must be a voluntary submission and must not have been a submission to save property from

71
See Gurdayal v. Raja of FaridKot, 22 Cal 222 PC.
72
Refer ¶ 26, Problem.
73
Refer § 13 of the Code.
74
See Moloji Nar Singh Rao Shitole v Shankar Saran AIR 1962 SC 1737.
75
Refer ¶ 3, Problem.

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seizure.76 Dinergy filed a bankruptcy petition in Delaware and several creditors made their
claims before the Court at Delaware.77 The JV Company submitted before the Court in order to
protect its assets from the foreign decree and thus annuls the competency of the Court.

[III.B.2] The foreign judgment is opposed to public policy

Even in cases where, according to the appropriate conflict of laws rules of the court, a foreign
law is to be applied to the dispute a court is considering, the court may not apply those rules in
all cases.78 The present case though does not fall under any of the clause mentioned in S. 13 of
CPC. However, through various judicial pronouncements same has been impliedly included in
Cl. (f) of S. 13.79 The concept of public policy is narrower in the field of conflict of laws than in
municipal laws, partially because recognizing and applying foreign judgment is itself a rule of
public policy.80 The apex court in India has adopted the same approach and it was reiterated in
the case of Kuwait Airways Corporation v. Iraqi Airways.81

The ground of public policy is very wide and implied in all the facets of law. The courts would
close their door if the help would violate some fundamental principle of justice, some prevalent
practices in the country and some deep rooted tradition of common weal.82 The public policy of a
country cannot be read in exclusion with the socio – economic policy of a country.83 In India

76
See Veeraraghava (SA) Ayyar v JD Muga Sait (1912) ILR 39 Mad 24.
77
Refer ¶ 21, Problem.
78
See Atul M Setalvad, Conflict of Law, first edn., LexisNexis Butterworths, New Delhi, India,
2007 at p.99.
79
See Renusagar Power Co Ltd v. General Electric Co, AIR 1994 SC 860, at p 885.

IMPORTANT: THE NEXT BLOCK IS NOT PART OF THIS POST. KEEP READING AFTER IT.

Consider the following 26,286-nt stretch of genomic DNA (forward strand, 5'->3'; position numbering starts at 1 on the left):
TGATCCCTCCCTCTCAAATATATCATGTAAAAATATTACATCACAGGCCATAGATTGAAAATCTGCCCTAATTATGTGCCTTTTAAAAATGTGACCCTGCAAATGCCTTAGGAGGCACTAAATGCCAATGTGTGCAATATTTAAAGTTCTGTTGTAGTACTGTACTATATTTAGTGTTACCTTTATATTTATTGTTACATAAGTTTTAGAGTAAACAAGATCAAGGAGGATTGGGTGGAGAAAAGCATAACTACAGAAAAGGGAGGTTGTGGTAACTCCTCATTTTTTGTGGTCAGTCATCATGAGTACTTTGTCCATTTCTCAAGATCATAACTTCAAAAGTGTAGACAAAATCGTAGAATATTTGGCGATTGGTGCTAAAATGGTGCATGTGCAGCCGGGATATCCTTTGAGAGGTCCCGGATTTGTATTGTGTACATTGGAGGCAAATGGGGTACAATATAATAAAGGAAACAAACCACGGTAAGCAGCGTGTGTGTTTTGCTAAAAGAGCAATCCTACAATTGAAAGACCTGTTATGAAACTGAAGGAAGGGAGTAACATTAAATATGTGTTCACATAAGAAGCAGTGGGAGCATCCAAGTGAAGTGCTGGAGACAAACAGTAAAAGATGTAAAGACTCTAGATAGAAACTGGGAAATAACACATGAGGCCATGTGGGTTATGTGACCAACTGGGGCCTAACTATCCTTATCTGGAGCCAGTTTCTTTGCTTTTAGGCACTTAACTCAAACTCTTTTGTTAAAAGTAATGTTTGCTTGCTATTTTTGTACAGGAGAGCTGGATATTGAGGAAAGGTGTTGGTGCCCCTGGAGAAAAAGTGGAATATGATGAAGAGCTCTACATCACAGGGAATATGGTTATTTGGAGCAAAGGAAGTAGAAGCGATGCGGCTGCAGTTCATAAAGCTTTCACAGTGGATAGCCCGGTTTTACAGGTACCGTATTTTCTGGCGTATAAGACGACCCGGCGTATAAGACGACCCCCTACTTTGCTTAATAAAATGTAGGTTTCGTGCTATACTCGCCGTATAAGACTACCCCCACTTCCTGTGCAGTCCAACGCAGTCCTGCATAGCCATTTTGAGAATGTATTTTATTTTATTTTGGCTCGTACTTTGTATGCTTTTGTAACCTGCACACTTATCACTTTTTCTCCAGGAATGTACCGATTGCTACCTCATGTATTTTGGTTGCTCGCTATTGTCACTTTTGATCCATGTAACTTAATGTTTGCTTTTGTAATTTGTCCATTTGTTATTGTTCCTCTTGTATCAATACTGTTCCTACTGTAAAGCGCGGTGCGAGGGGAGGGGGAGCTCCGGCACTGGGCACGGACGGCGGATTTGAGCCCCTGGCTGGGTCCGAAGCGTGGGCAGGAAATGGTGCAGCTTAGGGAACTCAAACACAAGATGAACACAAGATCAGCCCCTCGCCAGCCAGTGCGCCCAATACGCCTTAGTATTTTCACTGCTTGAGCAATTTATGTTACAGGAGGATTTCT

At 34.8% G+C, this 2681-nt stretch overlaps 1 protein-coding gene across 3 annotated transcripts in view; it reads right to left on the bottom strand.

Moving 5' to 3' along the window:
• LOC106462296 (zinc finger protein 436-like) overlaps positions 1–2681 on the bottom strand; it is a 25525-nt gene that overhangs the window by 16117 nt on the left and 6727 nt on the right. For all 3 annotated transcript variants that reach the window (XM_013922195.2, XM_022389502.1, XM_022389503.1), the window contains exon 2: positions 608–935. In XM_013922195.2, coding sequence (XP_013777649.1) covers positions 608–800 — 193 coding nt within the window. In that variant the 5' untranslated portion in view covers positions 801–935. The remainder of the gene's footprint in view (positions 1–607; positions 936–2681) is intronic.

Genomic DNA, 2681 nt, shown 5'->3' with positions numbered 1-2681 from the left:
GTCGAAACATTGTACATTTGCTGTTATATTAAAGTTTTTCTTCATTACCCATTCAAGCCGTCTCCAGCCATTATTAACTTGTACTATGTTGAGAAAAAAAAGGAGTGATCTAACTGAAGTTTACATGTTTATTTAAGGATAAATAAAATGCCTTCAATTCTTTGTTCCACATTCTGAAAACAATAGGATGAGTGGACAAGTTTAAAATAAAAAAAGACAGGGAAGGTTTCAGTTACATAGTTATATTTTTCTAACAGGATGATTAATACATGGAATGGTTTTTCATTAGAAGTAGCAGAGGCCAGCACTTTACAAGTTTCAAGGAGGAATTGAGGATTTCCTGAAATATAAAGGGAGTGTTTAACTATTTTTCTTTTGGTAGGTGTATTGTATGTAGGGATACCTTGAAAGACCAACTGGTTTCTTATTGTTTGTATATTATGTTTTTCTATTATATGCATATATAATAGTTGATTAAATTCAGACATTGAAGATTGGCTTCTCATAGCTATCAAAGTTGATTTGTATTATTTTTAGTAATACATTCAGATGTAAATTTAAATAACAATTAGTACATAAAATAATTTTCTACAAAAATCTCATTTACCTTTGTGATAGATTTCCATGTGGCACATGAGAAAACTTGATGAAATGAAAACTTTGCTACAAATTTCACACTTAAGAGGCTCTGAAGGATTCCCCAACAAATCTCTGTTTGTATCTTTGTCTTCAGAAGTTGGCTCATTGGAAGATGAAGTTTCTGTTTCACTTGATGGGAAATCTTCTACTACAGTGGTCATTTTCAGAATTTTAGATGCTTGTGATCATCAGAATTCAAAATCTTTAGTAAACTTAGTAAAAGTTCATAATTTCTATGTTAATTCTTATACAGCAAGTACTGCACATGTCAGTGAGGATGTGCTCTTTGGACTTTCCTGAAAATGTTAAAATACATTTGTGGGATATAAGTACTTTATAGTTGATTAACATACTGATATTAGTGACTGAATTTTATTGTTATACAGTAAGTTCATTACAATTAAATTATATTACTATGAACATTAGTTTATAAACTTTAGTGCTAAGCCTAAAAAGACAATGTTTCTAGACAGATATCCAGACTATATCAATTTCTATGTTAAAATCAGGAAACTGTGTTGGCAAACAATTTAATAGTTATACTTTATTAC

80
See Vervaeke v. Smith [1983] 1 AC 145, at p. 164.
81
[2002] 2 AC 883.
82
See Loucks v. Standard Oil Con. 224 NY 99.
83
See Michael C. Wolfson, Socio-Economic Statistics and Public Policy: A New Role for
Microsimulation Modeling, Government of Canada - Analytical Studies Branch, Statistics
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courts as a matter of policy prefer revival of the company rather winding up of the company.
The revival of the JV Company is essential for the Hydel Power Project as it is expected to end
Eastern states power crisis. Hence the respondents submit that the enforcement of the foreign
decree would go against the existing public policy and the same must be dismissed.

[IV] THAT SCHEME SATISFIES ALL THE REQUIREMENTS OF A VALID SCHEME


UNDER SECTION 391

The Indian Scheme that has been worked out by the Bretley Bank and the Syndicate has been
submitted for approval after complying with all the requirements. The scheme which is now
transferred from CLB to High Court must evaluate and sanction the same. Before the court
accords its sanction to the scheme proposed by the Syndicate, three important matters must be
satisfied, namely, (i) whether the statutory provisions have been complied with or not; (ii)
whether the class or classes have been fairly represented; and (iii) whether the arrangement is
such as a man of business would reasonably approve.84

[IV.A] THAT THE SCHEME HAS FULFILLED ALL THE REQUISITE STATUTORY REQUIREMENTS

In determining the compliance of statutory requirements the courts has to satisfy itself that: (a)
the meeting was duly held and conducted; (b) that the compromise was a real compromise; (c)
that it was accepted by a competent majority; (d) that the majority was acting in good faith and
for common advantage of the whole class; (e) that what they did was reasonable, prudent and
proper.85 It is submitted that the scheme which has been submitted for approval has complied
with all the requirements.86 The scheme which was in the nature of a compromise was real as it
Canada Working Paper No. 81, July 1995.
84
See In Re: Maneckchowk and Ahmedabad Manufacturing Co. Ltd. (1970) 40 Comp. Cas. 819
(Guj.); See also Anglo Continental Supply Co. Ltd., Re, (1922) 2 Ch 723 at p. 736; Alabama,
etc., Rly Co., Re, (1891) 1 Ch 213; Shankaranarayana Hotels P. Ltd. v. Official Liquidator,
Government of Karnataka, (1992) 74 Com Cases 290; Katni Cement & Industrial Co. Ltd.,
(1937) 7 Com Cases 348.
85
See Lakshmi Commercial Bank Ltd., Re, (1948) 18 Com Cases 265.
86
Refer ¶ 25, Problem.
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was a devise to fight the problem of indebtedness arising due to the non payment of debt to the
Bretley Bank and the syndicate. The syndicate was apprehensive of a credit risk disaster on the
project and there was a grave possibility of winding up of the JV Company. Thus the entering
into a scheme of compromise was not just a reflection of acting in good faith and for common
good but also reasonable, prudent and proper.

[IV.B] THAT THE CLASSES HAVE BEEN FAIRLY REPRESENTED

Classes of Creditors become necessary to be determined in a scheme of arrangement or


compromise involving restructuring of debts. The JV Company has an independent entity that
that of the Dinergy, the creditors of the Dinergy cannot be expected to consider as part of class of
Creditors in general. The creditors comprising of different classes must have different interest. In
order to constitute a class, members belonging to the class must form a homogeneous group with
commonality of interest. If people with heterogeneous interests are combined in a class, naturally
the majority having common interest may ride rough shod over the minority representing a